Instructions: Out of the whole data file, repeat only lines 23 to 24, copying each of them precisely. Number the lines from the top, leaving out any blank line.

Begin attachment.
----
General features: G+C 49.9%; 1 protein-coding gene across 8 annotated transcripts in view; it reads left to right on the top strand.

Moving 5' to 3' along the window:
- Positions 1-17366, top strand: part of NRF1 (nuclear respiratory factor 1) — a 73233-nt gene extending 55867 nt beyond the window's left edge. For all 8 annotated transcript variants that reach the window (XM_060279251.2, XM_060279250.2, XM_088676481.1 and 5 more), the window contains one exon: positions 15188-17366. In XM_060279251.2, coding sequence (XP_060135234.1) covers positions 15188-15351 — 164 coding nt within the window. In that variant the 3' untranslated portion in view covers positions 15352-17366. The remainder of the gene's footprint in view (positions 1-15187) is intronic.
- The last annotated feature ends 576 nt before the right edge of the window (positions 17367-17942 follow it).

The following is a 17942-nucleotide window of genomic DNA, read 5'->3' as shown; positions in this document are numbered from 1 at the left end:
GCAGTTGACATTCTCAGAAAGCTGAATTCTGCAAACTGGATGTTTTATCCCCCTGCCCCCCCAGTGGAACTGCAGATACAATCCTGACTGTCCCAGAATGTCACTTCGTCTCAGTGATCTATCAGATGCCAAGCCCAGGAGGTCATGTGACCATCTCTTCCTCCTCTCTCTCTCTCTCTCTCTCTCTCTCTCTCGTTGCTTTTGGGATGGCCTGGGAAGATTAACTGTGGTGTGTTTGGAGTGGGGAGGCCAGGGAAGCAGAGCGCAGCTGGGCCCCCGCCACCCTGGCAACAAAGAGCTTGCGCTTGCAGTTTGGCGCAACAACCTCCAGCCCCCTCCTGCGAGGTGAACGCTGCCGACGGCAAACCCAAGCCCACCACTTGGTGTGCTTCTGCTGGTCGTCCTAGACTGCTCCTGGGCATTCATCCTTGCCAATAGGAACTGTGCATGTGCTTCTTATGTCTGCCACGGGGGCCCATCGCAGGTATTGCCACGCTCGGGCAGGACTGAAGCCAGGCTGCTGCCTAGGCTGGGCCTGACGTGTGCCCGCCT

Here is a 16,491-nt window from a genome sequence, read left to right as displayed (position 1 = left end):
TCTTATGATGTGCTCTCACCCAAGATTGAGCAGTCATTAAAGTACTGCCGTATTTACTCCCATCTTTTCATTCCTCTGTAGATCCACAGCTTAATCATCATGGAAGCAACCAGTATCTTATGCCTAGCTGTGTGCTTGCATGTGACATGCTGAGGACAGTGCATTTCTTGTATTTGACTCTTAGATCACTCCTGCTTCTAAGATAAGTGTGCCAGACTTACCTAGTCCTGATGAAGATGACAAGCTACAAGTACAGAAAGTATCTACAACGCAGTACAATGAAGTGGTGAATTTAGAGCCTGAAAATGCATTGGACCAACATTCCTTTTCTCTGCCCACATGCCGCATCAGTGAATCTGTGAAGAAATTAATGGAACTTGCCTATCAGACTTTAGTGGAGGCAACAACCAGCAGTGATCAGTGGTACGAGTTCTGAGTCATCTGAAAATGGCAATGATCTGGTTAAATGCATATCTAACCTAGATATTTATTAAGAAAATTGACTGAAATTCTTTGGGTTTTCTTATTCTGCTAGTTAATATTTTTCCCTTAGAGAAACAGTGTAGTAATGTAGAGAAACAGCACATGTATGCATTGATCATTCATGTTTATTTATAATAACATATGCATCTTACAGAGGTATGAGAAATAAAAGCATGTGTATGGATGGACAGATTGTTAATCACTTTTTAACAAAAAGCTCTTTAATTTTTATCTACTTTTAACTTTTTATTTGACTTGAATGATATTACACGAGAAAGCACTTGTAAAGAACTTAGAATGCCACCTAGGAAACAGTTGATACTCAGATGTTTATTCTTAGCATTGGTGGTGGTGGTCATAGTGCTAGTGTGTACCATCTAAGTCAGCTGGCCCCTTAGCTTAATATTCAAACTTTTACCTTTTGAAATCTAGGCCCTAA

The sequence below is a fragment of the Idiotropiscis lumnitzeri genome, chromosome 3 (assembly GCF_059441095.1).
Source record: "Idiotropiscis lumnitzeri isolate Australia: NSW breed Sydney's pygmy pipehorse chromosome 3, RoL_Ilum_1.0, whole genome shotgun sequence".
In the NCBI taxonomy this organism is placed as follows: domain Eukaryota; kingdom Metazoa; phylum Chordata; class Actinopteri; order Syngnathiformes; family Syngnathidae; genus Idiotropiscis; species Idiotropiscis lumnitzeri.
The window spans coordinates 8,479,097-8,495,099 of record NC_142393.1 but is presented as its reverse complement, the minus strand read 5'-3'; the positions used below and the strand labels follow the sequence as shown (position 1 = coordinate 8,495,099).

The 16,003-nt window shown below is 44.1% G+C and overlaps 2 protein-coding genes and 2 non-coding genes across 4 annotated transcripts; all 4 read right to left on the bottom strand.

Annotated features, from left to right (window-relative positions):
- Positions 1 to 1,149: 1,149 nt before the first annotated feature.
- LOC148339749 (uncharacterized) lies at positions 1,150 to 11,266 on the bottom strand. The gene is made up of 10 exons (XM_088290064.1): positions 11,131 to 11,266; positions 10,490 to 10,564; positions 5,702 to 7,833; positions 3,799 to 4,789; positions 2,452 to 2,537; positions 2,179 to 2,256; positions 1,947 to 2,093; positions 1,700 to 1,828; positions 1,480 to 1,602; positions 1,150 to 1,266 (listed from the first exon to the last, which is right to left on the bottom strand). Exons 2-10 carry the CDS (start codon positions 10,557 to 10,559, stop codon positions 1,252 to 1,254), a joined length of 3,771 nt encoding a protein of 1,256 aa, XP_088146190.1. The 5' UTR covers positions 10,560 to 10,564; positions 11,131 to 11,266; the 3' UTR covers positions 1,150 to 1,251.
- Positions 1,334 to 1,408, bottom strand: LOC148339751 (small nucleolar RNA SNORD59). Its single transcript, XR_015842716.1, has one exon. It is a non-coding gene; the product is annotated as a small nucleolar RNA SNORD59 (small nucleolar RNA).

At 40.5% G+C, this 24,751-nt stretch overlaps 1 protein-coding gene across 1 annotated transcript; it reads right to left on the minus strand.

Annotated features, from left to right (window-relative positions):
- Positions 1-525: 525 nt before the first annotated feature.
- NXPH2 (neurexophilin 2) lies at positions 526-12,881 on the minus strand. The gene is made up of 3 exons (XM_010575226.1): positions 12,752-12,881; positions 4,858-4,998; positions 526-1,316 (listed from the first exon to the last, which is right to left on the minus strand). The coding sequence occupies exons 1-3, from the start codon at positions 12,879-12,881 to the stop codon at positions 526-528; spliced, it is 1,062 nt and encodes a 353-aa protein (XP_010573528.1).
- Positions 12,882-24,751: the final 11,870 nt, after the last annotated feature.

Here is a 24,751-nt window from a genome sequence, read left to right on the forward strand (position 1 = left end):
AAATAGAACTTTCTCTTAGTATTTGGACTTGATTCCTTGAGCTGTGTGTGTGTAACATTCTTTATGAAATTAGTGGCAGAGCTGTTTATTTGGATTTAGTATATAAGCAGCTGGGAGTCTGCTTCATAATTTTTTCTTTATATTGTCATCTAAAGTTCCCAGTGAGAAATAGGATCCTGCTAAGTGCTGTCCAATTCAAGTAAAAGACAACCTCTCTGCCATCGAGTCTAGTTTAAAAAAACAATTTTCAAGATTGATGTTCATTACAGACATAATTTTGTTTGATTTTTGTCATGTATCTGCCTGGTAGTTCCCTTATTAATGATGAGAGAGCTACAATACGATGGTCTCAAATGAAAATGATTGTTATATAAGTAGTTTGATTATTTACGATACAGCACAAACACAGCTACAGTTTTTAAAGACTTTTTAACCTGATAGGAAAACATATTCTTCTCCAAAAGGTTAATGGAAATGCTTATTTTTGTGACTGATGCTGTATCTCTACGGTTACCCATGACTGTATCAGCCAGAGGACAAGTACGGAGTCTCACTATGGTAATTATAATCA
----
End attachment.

Here is a 24,751-nt window from a genome sequence, read left to right on the forward strand (position 1 = left end):
AAATAGAACTTTCTCTTAGTATTTGGACTTGATTCCTTGAGCTGTGTGTGTGTAACATTCTTTATGAAATTAGTGGCAGAGCTGTTTATTTGGATTTAGTATATAAGCAGCTGGGAGTCTGCTTCATAATTTTTTCTTTATATTGTCATCTAAAGTTCCCAGTGAGAAATAGGATCCTGCTAAGTGCTGTCCAATTCAAGTAAAAGACAACCTCTCTGCCATCGAGTCTAGTTTAAAAAAACAATTTTCAAGATTGATGTTCATTACAGACATAATTTTGTTTGATTTTTGTCATGTATCTGCCTGGTAGTTCCCTTATTAATGATGAGAGAGCTACAATACGATGGTCTCAAATGAAAATGATTGTTATATAAGTAGTTTGATTATTTACGATACAGCACAAACACAGCTACAGTTTTTAAAGACTTTTTAACCTGATAGGAAAACATATTCTTCTCCAAAAGGTTAATGGAAATGCTTATTTTTGTGACTGATGCTGTATCTCTACGGTTACCCATGACTGTATCAGCCAGAGGACAAGTACGGAGTCTCACTATGGTAATTATAATCA